The director of HM Revenue &
Customs’ large business and employers customer unit John Connors has been
poached by the
tax department, in a move that is said to have dismayed senior tax officials.
The move is believed to have shocked senior HMRC officials, some of whom are
understood to have felt ‘betrayed’ by Connors’ surprise move to a company
involved in a bitter billion-pound dispute with the taxman.
Connors is thought to have begun work at the mobile phone giant on Monday of
this week as deputy group tax director. He will report to global tax boss Joel
The appointment is a major coup for Vodafone, who began a search for the
position last autumn.
‘John brings deep leadership experience as well as a strong technical,
operational and tax policy expertise gained in his service to HMRC, HM Treasury
and in Brussels where he served as UK tax expert with the European Commission,’
Vodafone said in a statement.
Connors’ intimate knowledge of the workings of HMRC, where he spent 15 years,
will prove invaluable to Vodafone as it prepares to fight off £2bn in unresolved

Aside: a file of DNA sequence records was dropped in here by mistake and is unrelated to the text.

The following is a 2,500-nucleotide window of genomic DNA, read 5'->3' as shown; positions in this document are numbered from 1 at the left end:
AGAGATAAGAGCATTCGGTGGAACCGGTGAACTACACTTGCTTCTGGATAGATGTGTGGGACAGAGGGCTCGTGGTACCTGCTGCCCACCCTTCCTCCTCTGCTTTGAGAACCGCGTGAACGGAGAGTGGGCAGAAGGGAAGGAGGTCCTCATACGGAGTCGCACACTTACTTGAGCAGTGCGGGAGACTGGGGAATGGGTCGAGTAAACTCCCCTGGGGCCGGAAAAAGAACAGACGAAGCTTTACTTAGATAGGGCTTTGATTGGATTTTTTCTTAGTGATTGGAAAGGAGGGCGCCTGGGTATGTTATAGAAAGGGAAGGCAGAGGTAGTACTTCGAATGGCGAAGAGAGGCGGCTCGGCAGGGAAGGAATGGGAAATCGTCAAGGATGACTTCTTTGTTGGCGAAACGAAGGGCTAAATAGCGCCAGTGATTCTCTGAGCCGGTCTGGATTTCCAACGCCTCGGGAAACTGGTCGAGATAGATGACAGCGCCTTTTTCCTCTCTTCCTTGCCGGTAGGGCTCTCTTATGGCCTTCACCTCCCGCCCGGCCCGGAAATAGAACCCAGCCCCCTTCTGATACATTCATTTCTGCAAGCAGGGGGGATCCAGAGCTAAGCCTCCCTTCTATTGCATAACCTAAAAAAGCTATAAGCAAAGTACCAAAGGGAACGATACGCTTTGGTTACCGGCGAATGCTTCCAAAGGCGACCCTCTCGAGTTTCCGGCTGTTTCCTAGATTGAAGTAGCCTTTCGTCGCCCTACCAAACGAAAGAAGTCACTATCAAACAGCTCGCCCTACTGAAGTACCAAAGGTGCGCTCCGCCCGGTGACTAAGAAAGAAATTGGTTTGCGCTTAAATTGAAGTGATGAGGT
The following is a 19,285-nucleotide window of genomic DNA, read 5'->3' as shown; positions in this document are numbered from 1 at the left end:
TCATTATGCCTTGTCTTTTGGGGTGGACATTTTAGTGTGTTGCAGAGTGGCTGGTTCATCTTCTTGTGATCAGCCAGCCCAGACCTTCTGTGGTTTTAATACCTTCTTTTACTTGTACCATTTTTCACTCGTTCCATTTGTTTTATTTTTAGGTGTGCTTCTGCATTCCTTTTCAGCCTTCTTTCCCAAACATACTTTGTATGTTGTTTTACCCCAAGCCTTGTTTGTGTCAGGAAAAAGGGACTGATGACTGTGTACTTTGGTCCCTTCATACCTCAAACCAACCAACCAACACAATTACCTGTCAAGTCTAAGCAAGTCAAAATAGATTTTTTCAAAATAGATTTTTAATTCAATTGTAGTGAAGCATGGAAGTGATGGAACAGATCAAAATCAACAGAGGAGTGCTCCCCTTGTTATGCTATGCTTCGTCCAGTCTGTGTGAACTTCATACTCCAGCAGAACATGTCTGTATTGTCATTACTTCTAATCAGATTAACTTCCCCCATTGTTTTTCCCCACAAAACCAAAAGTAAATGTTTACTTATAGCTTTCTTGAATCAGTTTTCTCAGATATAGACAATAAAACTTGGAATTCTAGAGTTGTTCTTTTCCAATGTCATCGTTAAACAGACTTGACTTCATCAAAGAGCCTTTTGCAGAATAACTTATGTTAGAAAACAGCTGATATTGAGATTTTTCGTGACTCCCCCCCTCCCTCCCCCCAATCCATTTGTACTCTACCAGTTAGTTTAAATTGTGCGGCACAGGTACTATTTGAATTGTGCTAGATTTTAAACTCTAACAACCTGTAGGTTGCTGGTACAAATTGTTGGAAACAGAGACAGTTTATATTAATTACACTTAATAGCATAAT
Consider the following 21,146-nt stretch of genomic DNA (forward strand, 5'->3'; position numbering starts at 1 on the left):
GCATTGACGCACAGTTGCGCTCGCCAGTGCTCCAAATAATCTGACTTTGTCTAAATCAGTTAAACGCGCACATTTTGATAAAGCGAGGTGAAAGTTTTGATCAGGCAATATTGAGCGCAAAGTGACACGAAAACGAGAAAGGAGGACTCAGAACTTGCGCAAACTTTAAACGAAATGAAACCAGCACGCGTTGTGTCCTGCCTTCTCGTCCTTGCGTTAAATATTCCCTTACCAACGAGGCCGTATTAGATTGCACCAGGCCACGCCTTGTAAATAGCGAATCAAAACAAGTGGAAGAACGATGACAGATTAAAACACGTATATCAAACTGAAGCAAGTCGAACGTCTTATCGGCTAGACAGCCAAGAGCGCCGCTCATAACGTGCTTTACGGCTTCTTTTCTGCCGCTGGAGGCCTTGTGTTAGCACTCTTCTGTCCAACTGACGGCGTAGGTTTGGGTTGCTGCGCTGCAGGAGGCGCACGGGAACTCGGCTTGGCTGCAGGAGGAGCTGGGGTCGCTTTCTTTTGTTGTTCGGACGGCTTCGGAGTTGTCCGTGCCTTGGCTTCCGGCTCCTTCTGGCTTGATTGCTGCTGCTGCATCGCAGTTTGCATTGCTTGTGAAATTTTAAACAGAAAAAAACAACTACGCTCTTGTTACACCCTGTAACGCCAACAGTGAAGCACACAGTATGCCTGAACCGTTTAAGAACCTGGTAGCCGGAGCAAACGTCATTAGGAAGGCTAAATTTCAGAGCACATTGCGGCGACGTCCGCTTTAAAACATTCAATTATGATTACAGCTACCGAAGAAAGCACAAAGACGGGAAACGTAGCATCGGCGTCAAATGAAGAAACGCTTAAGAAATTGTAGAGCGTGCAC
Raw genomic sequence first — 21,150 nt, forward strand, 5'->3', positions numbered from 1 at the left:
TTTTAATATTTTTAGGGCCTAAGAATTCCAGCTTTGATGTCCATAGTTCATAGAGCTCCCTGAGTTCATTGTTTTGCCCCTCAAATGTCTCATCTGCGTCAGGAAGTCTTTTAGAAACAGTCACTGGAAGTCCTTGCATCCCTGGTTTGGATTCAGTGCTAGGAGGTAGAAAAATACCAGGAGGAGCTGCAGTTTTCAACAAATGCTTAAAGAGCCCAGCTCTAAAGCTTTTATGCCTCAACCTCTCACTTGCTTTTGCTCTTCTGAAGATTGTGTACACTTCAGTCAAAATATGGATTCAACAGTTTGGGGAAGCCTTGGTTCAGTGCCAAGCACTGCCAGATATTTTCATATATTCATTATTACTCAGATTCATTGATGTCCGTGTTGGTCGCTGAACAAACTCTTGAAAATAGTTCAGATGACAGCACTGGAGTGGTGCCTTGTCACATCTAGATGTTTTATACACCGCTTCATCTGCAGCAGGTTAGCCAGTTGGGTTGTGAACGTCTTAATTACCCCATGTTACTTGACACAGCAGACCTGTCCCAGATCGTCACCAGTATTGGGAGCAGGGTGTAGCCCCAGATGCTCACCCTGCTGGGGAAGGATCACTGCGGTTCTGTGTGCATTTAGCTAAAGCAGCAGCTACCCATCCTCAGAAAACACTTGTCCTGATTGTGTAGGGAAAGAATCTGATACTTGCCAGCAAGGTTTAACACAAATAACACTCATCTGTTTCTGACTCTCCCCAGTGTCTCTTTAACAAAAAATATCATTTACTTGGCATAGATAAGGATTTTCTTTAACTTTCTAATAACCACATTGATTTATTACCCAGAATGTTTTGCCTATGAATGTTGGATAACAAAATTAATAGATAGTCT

Vodafone remains locked in dispute with the taxman over the Luxembourg
subsidiary through which it acquired German telecoms firm Mannesmann in 2000.
Vodafone claims it is exempt from the Controlled Foreign Companies laws under
which HMRC seeks to claw back profits diverted to lightly-taxed offshore
The matter is currently awaiting a decision from the special commissioners.
Connors headed a review team as part of the Varney review of links with large
business. The report’s key recommendations were extending the use of clearance
procedures, shorter transfer pricing enquiries and the opportunity for companies
to take intractable tax disputes to HMRC director general Dave Hartnett.
The principal beneficiaries of the changes are likely to be multinationals
such as Vodafone.
A Vodafone spokesman explained that the appropriate procedures for the
appointment of a senior civil servant had been followed.
Connors will almost certainly earn a much higher salary than he did at HMRC.
When advertising for the position Vodafone said the incumbent would receive a
six figure pay package.
Sir David Varney, the former chairman, earned £175,000 in his last year at
the tax authority, significantly less than private sector figures can earn in
A spokesman for HMRC said: ‘All HMRC employees and former employees are bound
by the statutory rules of confidentiality. People are inevitably disappointed
when a well regarded and long-serving colleague leaves the organisation. As with
most large organisations, there will be staff who leave to work for the private
sector and similarly there will be staff we recruit who will have worked in the
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